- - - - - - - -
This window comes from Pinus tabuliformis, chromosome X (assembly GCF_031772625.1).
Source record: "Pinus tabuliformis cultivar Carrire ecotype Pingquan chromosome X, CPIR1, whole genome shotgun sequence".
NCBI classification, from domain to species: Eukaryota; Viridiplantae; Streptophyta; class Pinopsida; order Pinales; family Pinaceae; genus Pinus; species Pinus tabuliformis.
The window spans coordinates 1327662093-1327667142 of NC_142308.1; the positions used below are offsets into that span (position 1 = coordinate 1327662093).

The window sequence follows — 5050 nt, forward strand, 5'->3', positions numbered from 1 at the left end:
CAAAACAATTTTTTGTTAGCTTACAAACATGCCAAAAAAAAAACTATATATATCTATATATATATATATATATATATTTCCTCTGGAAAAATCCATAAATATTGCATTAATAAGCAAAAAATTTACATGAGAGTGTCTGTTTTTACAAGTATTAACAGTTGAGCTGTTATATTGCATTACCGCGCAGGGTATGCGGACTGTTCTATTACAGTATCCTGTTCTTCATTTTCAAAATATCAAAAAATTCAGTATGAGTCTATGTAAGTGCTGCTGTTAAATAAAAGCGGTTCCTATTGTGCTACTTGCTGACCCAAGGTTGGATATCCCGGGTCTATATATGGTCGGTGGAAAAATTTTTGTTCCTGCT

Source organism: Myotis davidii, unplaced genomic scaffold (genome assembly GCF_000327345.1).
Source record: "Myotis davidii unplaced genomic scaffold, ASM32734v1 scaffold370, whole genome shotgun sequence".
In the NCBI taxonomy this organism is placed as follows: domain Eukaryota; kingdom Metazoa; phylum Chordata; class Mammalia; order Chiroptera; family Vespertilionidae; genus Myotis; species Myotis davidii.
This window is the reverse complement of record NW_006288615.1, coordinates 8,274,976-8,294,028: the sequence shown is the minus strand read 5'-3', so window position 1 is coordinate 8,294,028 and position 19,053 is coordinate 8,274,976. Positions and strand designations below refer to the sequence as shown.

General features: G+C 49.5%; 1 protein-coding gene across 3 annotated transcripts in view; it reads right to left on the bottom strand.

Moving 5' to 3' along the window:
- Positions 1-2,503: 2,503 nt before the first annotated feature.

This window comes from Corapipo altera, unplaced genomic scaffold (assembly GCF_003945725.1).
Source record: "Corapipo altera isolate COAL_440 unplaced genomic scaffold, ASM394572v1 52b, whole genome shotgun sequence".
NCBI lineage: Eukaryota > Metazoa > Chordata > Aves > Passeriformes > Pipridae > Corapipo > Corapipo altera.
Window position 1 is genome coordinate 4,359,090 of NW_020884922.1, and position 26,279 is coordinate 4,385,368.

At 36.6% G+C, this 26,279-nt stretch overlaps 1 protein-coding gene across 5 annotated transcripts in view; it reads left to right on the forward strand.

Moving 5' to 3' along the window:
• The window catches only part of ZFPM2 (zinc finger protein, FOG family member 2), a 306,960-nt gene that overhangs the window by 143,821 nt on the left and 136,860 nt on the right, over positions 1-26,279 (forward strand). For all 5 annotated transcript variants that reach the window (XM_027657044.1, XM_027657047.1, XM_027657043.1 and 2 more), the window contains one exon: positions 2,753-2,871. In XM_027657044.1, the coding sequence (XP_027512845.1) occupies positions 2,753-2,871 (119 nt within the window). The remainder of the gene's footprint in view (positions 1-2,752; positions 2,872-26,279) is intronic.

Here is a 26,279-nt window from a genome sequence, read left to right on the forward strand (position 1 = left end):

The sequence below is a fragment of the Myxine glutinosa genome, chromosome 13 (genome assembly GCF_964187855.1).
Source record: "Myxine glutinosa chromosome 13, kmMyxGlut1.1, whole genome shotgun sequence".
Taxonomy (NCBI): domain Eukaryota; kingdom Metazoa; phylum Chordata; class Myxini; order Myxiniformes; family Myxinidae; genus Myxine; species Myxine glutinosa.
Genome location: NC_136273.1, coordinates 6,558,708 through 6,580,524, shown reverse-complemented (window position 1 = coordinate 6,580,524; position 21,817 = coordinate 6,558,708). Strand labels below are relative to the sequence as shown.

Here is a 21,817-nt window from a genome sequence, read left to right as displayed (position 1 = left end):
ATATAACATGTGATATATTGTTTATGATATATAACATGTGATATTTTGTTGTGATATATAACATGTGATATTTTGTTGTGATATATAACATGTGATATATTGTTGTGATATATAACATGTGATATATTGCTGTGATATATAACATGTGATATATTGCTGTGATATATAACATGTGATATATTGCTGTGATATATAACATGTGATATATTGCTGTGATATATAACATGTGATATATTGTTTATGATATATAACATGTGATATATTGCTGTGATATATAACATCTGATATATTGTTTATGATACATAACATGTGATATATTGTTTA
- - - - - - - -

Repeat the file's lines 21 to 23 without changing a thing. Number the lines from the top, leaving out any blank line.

Here is a 26,279-nt window from a genome sequence, read left to right on the forward strand (position 1 = left end):

The sequence below is a fragment of the Myxine glutinosa genome, chromosome 13 (genome assembly GCF_964187855.1).
Source record: "Myxine glutinosa chromosome 13, kmMyxGlut1.1, whole genome shotgun sequence".